The Kenny Davern Trio
No One Else But Kenny
Sackville SK 3069

Kenny Davern's long career stretches back to the 1950s. He has recorded more than fifty albums - so what else does he have to offer the listener?

The answer is simple. He plays "the way he pleases". The musical results are always intensely personal and musically fascinating. He believes in finding fresh ways to interpret songs he may well have played a hundred times. But each performance is a one of a kind interpretation.

While Kenny is comfortable in a trio setting (no bass to direct the motion) it is not something he does frequently. Especially when he is less than familiar with his musical cohorts!

This recording features Kenny Davern with pianist David Boeddinghaus and drummer Trevor Richards performing a cross section of tunes drawn from the classic jazz repertoire. They tackle Sugar, Moonglow, No One Else But You, You're Lucky To Me, Joshua Fit The Battle Of Jericho, Tishomingo Blues, All By Myself, Pretty Baby (clarinet/piano duet), There Is No Greater Love and My Honey's Loving Arms. Beale Street Blues is a solo showcase for David Boeddinghaus.

I have to confess that this whole project was my brainchild after I heard Kenny sitting in with Boeddinghaus and Richards at Ascona in 2003. Through the cooperation of Toronto's Classic Jazz Society we finally were able to reunite this trio for its only official performance (the night before this recording).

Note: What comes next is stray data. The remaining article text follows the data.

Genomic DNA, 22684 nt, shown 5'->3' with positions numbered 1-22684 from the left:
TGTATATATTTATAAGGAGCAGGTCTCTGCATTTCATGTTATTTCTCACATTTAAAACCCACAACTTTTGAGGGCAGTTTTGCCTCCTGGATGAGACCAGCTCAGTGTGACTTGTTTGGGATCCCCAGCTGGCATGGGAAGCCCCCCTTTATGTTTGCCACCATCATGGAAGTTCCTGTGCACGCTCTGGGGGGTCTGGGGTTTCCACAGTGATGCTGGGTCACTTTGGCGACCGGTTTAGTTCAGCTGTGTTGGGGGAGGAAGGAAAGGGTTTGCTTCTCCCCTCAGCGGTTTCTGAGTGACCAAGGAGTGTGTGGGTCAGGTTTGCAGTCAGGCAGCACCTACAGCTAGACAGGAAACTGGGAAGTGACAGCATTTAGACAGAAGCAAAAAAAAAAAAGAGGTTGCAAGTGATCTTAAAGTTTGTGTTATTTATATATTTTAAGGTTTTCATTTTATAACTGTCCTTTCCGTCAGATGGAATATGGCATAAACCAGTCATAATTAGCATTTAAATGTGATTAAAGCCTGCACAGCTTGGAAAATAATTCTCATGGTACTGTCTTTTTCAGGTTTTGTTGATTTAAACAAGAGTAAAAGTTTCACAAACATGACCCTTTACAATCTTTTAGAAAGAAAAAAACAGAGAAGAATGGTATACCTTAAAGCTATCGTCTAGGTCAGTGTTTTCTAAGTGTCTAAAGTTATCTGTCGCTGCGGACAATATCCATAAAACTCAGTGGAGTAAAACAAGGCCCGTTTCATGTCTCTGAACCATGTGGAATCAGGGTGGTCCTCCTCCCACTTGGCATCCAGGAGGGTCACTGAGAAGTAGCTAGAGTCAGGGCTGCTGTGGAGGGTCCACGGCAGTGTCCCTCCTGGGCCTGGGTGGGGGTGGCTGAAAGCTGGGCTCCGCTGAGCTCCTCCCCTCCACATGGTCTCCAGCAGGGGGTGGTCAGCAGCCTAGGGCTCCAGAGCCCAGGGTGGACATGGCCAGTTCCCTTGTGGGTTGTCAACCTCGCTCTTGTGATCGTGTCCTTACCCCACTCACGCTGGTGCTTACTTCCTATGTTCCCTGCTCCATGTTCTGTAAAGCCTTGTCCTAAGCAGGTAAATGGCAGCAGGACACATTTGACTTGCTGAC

In the old days this group would have been on the road for several weeks before making a recording of tunes which best suited their creative ways. Instead, most of this material was worked out spontaneously in the studio before a small audience. Choice of keys, some discussion about the routines and the music was captured for posterity.

A special word needs to be said about David Boeddinghaus. This recording is a rare opportunity to hear him working at length in a small group setting. New Orleans residents have long been aware of his talents but, for the most part, these have been under wraps in his regular gig with Banu Gibson. His playing on this recording is quite stunning.

Trevor Richards' classic New Orleans drum style (courtesy of Baby Dodds, Minor Hall, Zutty Singleton) gives the music that “old time” feel which illuminated so many recordings in the past. It is the final part of the puzzle which joined these three musicians together so successfully.

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